What’s behind present price increases?
U.S. inflation is at a 40-year peak with no signs of slowing down soon. The pressures come from multiple directions—supply chain disruptions and product shortages, labor shortages, and world events—all at a time when consumer demand is on the rise due to stimulus checks and a rebounding economy.
The slowdown in domestic meat production in the past year now intersects with rising packaging, fuel, and transportation costs. In recent months, the crisis in Ukraine has added greater pressure on the world supply of grain and energy.
The food sector saw double-digit increases in 2021 within the producer price index (PPI). Retailers and brands absorbed a good part of those cost increases for a while, but by the close of last year we saw prices at the shelf climb faster.
The NielsenIQ dollar sales forecast for 2022 anticipates an increase of about 6%, topping $1,016 billion. Unit sales are another story. After a big increase in 2020, unit volume declined by about 4% in 2021 and is expected to be virtually flat in the year ahead.
That’s pretty much a perfect formula for inflation, and NielsenIQ Retail Measurement Services (RMS) data confirms this is reflected in recent food price increases across all major categories.
Key categories lead the trend
It is impossible not to notice that the price tags on meat, poultry’s, and seafood increased at double-digit rates last year, with no sign of abating. With meat prices up 14.2% last year and some products hard to find, more households are substituting alternative cuts, smaller pack sizes, or meatless choices.
Every other category is also experiencing price hikes. Produce prices were up 10.2%, general grocery rose 9.4%, and frozen food 8.9% for the year. Bakery prices rose a more moderate 4.5% and there is evidence that some households are shifting their spending to consume a little more bread and a little less meat.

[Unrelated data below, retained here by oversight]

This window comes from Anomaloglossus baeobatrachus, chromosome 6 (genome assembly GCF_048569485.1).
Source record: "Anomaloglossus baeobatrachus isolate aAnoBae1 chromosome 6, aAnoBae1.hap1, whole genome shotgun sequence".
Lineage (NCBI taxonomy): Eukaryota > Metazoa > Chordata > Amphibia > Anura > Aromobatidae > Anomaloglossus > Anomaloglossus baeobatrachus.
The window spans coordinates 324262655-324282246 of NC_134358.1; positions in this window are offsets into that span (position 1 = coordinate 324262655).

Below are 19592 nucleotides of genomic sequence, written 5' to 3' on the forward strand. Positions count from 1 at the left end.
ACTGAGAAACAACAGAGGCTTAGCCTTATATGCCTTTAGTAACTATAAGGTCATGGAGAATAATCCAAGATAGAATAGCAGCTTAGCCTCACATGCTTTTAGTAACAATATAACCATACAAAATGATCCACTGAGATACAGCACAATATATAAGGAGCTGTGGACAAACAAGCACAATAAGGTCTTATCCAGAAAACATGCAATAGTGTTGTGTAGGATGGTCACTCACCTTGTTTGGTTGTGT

NielsenIQ’s first quarter economic indicators forecasts significant price increases in canola oil, corn oil, peanuts, milk, and poultry. Inflationary pressures will be with us for a while, and it is important that food retailers work strategically to confront them.
How are shoppers and retailers reacting?
As mentioned, we are seeing tradeoffs with respect to meat varieties, pack sizes, and center-of-the-plate alternatives like deli meats. There is also a distinct shift within categories to private label products, which usually offer better value.
With the sharp rise in gas prices, we expect to see fewer trips to the store. That translates into more planned stock-up trips and different basket compositions. Consumers are also looking to digital technology to help bridge the gap—both by using retailer-owned loyalty apps more vigorously and seeking help from third-party apps like Ibotta, Fetch, Flipp, Gas Buddy, and others that can help them find lower prices and cash-back deals.
Many retailers are now looking at their categories and evaluating whether they should invest further in store brands or make other adjustments to their assortments. At the same time, they are scrambling to figure out how consumer behaviors are trending and where next supply issues will occur.
Four data-driven strategies to pursue now
These market shifts are like so many moving targets. Retailers and suppliers need to work with partners who can help them make informed decisions in four key strategic areas:
- Pricing: Take a data-driven approach to determine optimal pricing. Identify which products are most important to shoppers and analyze various pricing scenarios to find a balance between satisfying customers, driving increased sales, and optimizing profit margins.